Pope Francis’s call to take Catholic teaching to far-flung corners of the world has been compared by the Vatican’s chief astronomer to a Star Trek mission.
Father Jose Gabriel Funes, an accomplished astronomer and self-confessed “Trekkie”, has likened Pope Francis’s push to extend the reach of Catholic preaching to Captain Kirk’s famous mission “to boldly go where no man has gone before”.
Writing in L’Osservatore Romano, the Vatican’s daily newspaper, Father Funes said he had been impressed by the Pope’s homily to a group of Jesuits in Rome on 31 July in which he urged priests to “go to the peripheries, so many peripheries”.
Since being elected pope in March, Francis has shaken up the Vatican’s staid image by washing the feet of Muslim women, preaching to millions in Brazil and visiting the Mediterranean island of Lampedusa to meet migrants after they had made the dangerous sea crossing from Africa.
Father Funes – who, like Francis, is a Jesuit – said the pope’s call to Catholic priests to get out of their churches and take their message to the real world was also a clear message to the Vatican’s team of astronomers, based at the papal summer retreat Castel Gandolfo outside Rome.
Father Funes wrote: “The mission of the Vatican Observatory is part of this movement towards the furthest peripheries, the final frontier – if we can put it like that – because our mission is about the universe.
“We go far away because we study the most distant galaxies, but we also go back, because we scientifically explore the beginnings of the universe.”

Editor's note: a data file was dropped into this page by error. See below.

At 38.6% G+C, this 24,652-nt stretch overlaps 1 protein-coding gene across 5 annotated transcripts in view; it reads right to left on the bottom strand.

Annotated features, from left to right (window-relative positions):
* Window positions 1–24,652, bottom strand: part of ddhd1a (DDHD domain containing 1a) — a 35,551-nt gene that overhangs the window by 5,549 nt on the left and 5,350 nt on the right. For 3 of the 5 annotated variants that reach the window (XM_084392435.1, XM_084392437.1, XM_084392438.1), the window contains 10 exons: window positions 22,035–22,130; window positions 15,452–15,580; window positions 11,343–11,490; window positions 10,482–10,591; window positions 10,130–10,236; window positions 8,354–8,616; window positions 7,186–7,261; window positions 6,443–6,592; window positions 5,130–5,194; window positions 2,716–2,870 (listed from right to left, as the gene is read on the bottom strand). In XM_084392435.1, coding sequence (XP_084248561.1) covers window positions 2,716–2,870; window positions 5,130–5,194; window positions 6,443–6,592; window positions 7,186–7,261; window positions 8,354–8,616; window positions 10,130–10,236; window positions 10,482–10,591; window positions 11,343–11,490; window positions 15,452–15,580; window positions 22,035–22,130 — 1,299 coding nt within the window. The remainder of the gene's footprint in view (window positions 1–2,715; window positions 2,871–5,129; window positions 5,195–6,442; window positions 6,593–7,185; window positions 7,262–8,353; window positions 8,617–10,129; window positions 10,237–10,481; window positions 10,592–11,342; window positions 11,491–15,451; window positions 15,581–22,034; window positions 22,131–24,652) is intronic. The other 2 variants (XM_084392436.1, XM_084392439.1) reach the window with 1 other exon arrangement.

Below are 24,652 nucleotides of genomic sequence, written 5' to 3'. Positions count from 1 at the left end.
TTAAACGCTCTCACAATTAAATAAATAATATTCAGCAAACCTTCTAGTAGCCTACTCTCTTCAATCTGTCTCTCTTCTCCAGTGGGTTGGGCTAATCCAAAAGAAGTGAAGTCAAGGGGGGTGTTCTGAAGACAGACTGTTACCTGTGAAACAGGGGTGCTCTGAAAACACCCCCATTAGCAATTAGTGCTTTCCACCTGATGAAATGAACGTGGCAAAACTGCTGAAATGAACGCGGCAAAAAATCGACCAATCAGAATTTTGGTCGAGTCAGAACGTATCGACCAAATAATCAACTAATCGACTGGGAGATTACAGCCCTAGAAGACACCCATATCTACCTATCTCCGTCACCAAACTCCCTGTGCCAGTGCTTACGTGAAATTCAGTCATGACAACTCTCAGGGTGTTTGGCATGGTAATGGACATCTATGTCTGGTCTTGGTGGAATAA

The Vatican’s centuries-old interest in astronomy was linked to its need to fix the dates for holy days. The Gregorian calendar used today was developed by a Jesuit and set down in 1582 by Pope Gregory XIII.
Father Funes has run the Observatory since 2006 and has published papers with titles including Circumnuclear Keplerian Disks in Galaxies and Dark Matter in Early-Type Spiral Galaxies. He said he had grown up watching Star Trek and considered the Observatory’s mission as identical to Captain Kirk’s mission – restated at the start of each episode – “to explore strange new worlds, to seek out new life and new civilisations”.
Father Funes said he preferred Star Trek films to Star Wars, and had loved the latest cinematic episode in the franchise, Star Trek: Into Darkness, which features a genetically-engineered superhuman being awakened from 300 years of suspended animation.
In a 2008 interview, Father Funes said he believed extraterrestrial life could exist, referring to aliens as man’s “extraterrestrial brothers”.
The presence of aliens would not contradict Church teaching, he added, claiming that they might even be “free from original sin” and “in full friendship with their creator”.
In his L’Osservatore Romano piece, Father Funes wrote: “In his homily to the Jesuits, the Holy Father also recommended we resist the temptation to think we are at the centre.
“Even if Francis was not talking in a cosmological sense, it is worth remembering that we are the third planet from the Sun, that we are on the outskirts of our galaxy … one among 100 billion galaxies, each of which has a billion stars and planets.”